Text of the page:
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Supply chain disruptions persist following Russia’s invasion of Ukraine

 — 1 minute read

After the pandemic-driven challenges of the past two years, the Ukraine conflict is now dealing more blows to global supply chains. 

The war in Ukraine is set to result in months of further supply chain disruption, dashing hopes that challenges brought on by the pandemic were beginning to fade.

Fidelity director of global equity research & sector investing Fiona O’Neill said that the firm’s latest analyst survey indicated supply chains were still ranked among the biggest concerns.

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“Global supply disruption pales into insignificance compared to the trauma being inflicted on Ukraine’s population, but for corporations, it is the chief day-to-day business challenge created by the war,” she said.

“From titanium supplies for the aerospace industry to aluminium for soft drink cans, manufacturers have been telling our analysts how they are piecing together the second and third-order effects of the war and scrambling to react.”

Ms O’Neill noted that the role of both Russia and Ukraine in global supply chains was primarily commodities driven, with Russia ranking as the world’s second largest exporter of oil and gas.

Additionally, the two countries provide a third of global wheat exports and are major suppliers of important industrial metals, ores, and gases.

Gas flows from Russia to Europe have continued during the conflict and Ms O’Neill said it was difficult to see both how Russia could direct this supply elsewhere and how Europe would be able to avoid rolling blackouts next winter without it.

Ukraine, which accounts for 12 per cent of global wheat exports, is expected to cut exports by at least 7 million tons this year, which Fidelity said raised concerns about immediate supplies.

“Spot power prices continue to put pressure on European metals businesses which are energy intensive. For aluminium, 16 per cent of European capacity is currently offline,” Ms O’Neill said.

“So an underlying market that was already tight on the supply side is vulnerable to further shocks, although we must not forget that eventually, there is likely to be a demand consequence of everything that we are seeing.”

Outside of commodities, Ukraine’s production of wire harnesses for vehicles has also been significantly impacted by the conflict. While some production lines were still delivering, Fidelity said that they were operating at 40 per cent of previous volumes. 

The ongoing chip supply shortage remains the biggest problem for most carmakers according to the firm.

“The disruption caused by the conflict, and by southern China’s new round of COVID-related lockdowns, have pushed lead times for chip production back out beyond where they were even in last year’s crunch,” said Ms O’Neill.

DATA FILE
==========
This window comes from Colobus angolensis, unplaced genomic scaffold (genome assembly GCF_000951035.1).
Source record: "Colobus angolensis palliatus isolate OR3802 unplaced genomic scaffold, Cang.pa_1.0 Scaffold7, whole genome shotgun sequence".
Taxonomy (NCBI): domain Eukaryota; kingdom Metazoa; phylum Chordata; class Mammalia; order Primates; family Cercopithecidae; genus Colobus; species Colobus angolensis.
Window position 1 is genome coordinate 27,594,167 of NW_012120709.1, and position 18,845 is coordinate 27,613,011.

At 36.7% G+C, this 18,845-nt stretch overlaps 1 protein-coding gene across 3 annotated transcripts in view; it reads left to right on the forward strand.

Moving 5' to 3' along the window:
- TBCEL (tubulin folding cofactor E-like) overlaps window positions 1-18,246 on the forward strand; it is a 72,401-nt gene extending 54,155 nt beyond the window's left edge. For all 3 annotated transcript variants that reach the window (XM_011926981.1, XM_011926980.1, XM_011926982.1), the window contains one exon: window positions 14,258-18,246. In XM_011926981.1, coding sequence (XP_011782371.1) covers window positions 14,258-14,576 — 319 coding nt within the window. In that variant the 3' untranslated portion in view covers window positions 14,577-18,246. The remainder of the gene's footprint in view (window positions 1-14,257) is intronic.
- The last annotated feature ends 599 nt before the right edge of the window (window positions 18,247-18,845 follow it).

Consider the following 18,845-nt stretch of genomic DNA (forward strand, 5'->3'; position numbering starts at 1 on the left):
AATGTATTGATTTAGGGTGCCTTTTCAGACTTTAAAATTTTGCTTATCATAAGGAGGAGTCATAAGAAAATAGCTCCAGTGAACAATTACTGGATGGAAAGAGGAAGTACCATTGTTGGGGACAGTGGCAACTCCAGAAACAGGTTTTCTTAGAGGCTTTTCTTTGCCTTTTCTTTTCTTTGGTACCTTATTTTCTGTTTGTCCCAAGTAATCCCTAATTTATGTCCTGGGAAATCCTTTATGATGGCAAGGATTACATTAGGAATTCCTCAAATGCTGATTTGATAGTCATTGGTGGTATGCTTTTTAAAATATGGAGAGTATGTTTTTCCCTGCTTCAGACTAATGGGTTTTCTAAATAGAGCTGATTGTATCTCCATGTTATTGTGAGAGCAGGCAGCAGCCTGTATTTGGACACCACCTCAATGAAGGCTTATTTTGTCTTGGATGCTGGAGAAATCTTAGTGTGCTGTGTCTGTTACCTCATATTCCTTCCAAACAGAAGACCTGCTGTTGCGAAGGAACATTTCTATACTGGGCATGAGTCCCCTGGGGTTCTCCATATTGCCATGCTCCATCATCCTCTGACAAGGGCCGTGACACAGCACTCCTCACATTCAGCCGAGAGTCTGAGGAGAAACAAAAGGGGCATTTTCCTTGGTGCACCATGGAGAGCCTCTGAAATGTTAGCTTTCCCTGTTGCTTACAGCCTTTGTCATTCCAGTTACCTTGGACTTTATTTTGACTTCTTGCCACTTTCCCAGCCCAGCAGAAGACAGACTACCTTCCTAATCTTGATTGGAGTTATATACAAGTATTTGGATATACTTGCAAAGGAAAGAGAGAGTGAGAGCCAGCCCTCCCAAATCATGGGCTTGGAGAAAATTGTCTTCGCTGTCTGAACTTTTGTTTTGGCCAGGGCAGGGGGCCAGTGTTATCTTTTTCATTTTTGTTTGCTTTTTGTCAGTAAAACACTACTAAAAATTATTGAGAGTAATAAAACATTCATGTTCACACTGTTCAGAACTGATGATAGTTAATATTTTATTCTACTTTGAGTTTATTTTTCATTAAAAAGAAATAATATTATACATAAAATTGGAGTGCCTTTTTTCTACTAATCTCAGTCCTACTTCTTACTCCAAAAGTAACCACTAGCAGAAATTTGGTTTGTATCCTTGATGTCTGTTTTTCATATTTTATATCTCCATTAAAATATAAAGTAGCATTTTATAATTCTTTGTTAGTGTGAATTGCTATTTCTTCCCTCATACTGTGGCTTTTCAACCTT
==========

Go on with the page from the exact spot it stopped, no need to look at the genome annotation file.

“Notably, Ukraine also produces 90 per cent of the semiconductor-grade neon gas used in the US.”

Vehicle producers and distributors indicated that consumer demand and incoming orders had yet to dip, with one distributor telling Fidelity that they did not expect supply and inventory to normalise before 2023 at the earliest.

Overall, companies said they had anticipated major increases in labour and other production costs prior to the war, but many now expect to revise up the scale of these cost increases.

Availability of metals rather than cost was flagged as a key concern for several manufacturers, including those in the air industry who are facing difficulties in sourcing titanium.

Manufacturers also told Fidelity that they were working on design changes to get around supply bottlenecks but could face further challenges if new components then become unavailable.

“As markets and companies rush to respond to a rapidly changing world order, the entire length of the value chain is coming under scrutiny,” Ms O’Neill said.

“Whether it is historically high input costs such as energy shutting down transportation or manufacturing, or the struggle to obtain key commodities for processes, our analysts continue to engage with firms to establish the scale of the problems they face, and how they are changing their businesses in response.”

Supply chain disruptions persist following Russia’s invasion of Ukraine

After the pandemic-driven challenges of the past two years, the Ukraine conflict is now dealing more blows to global supply chains. 

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Jon Bragg

Jon Bragg

Jon Bragg is a journalist for Momentum Media's Investor Daily, nestegg and ifa. He enjoys writing about a wide variety of financial topics and issues and exploring the many implications they have on all aspects of life.

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